Children of the Damned (1963)

Children of the Damned (1963), directed by Anton Leader.

Made only three years after Village of the Damned (1960) but during the interval we have crossed over into an entirely different era. The Sixties, when everything changed. In particular, when dividing science fiction films into "classic" and "modern", that decade has a boundary line.

Instead of a peaceful country location we are in a gritty urban setting. The children are now a multi-racial set from different countries, although the leader is still an English boy. The government agents and military are a clumsy, violent lot. And the children have no Plan to take over the world -- when asked "Why are you here? What do you want?" Paul replies: "We don't know."

Cast into the world without guidance or explanation, they are just seekers looking for answers and want to be left alone while they figure it out. In the commentary track the screenwriter says it is a Cold War fable, but to me it seems amazingly prophetic of the 60s counterculture. The children are new people, trying to make a fresh start, like the Whole Earth Catalog hippies who went back to the land.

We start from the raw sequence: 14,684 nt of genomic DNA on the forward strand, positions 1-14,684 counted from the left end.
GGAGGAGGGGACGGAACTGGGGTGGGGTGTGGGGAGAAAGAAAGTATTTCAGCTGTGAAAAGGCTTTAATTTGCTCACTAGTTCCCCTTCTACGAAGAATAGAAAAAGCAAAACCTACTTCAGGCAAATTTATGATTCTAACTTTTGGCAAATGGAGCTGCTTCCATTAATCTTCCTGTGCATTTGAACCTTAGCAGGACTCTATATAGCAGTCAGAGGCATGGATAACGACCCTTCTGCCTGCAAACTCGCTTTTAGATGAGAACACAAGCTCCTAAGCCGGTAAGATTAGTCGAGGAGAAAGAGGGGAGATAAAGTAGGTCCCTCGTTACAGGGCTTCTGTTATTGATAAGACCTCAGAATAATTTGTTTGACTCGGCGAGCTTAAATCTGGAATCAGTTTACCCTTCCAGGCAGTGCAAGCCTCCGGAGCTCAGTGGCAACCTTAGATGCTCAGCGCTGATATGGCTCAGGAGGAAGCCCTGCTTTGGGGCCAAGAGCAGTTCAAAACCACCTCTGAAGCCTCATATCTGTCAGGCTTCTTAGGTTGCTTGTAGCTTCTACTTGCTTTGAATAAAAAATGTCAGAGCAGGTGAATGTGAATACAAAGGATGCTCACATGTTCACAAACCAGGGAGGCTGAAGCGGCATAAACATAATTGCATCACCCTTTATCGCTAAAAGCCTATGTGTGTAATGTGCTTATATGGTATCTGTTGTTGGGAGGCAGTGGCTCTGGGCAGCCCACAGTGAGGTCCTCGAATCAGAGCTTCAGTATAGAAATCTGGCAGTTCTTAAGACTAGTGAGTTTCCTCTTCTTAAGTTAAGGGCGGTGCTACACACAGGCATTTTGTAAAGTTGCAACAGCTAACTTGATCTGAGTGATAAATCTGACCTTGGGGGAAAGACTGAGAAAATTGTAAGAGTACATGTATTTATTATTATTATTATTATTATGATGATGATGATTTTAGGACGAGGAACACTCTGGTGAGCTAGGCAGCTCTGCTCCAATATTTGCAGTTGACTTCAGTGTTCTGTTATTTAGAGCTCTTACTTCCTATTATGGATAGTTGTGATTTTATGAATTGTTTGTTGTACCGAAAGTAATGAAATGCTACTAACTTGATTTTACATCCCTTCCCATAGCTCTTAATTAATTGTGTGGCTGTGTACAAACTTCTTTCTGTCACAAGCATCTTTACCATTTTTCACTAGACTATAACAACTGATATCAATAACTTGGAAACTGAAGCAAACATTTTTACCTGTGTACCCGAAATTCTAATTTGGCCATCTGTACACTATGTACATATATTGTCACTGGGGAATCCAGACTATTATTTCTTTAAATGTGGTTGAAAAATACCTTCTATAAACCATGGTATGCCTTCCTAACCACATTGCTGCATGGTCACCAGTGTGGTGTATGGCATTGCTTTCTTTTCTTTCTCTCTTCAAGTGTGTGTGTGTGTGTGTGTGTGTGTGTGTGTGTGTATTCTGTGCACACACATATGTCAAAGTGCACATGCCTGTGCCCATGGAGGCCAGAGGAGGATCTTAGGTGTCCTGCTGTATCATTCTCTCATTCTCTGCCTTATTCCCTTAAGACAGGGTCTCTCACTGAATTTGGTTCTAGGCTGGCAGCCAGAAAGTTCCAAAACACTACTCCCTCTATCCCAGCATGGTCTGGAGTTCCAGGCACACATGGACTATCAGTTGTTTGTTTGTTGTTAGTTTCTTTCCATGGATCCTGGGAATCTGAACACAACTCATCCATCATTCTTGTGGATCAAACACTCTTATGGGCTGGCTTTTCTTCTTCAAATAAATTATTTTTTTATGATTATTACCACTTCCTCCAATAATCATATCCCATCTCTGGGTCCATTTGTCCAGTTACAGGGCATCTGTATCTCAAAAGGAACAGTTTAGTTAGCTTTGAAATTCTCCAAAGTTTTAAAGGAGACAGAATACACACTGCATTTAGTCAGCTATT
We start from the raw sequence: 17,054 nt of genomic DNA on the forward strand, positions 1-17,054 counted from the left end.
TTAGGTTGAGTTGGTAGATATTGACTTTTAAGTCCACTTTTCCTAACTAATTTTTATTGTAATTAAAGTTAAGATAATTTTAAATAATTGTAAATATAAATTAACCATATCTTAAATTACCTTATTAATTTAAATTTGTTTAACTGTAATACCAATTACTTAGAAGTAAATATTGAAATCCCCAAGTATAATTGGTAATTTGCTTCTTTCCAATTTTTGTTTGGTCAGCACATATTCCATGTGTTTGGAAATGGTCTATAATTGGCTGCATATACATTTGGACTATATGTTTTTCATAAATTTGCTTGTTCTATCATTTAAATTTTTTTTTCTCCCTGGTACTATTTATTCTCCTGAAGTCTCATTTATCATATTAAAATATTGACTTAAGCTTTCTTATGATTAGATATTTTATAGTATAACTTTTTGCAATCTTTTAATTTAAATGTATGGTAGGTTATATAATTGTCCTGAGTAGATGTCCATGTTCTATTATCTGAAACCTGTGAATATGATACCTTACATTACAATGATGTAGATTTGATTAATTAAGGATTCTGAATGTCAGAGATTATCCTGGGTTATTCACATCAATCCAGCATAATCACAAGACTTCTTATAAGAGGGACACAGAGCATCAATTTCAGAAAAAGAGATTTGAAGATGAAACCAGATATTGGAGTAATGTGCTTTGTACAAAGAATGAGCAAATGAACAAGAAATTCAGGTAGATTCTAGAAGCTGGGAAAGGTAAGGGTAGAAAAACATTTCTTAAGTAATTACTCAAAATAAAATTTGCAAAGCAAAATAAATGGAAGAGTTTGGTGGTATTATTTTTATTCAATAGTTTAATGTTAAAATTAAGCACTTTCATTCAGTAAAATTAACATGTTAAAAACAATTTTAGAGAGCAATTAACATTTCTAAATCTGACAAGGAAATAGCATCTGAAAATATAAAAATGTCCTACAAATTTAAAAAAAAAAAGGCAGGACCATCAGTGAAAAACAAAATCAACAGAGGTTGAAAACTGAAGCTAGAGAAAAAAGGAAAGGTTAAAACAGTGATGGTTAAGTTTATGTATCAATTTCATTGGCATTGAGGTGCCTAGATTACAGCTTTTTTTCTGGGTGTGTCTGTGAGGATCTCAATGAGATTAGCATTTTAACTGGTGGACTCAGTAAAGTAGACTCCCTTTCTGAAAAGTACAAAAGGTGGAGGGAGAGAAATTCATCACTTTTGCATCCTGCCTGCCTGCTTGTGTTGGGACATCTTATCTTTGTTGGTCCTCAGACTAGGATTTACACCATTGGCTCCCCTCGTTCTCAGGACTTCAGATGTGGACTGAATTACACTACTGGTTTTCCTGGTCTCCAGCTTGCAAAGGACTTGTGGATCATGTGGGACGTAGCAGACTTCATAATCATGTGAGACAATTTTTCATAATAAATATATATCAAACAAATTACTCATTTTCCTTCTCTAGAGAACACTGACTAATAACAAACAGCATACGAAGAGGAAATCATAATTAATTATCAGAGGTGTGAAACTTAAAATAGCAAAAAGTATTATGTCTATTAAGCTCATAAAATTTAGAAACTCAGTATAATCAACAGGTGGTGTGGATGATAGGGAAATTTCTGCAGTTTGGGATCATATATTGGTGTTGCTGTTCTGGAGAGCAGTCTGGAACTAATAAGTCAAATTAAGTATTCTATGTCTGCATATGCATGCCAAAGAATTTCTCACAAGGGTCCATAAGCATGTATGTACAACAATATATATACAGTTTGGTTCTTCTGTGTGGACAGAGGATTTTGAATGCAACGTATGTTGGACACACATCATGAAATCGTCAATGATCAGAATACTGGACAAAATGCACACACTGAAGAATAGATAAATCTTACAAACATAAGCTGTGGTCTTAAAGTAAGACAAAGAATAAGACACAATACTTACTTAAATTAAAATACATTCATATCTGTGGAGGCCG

In the end there is just the slimmest chance of reconciliation before the universe plays a cruel joke and we have the bloodbath. Surprise: in the end the children would rather die than kill any more.

Writer John Briley later did Gandhi. His commentary track is mostly autobiographical. He says "I've always been political" and he spends a lot of time on that.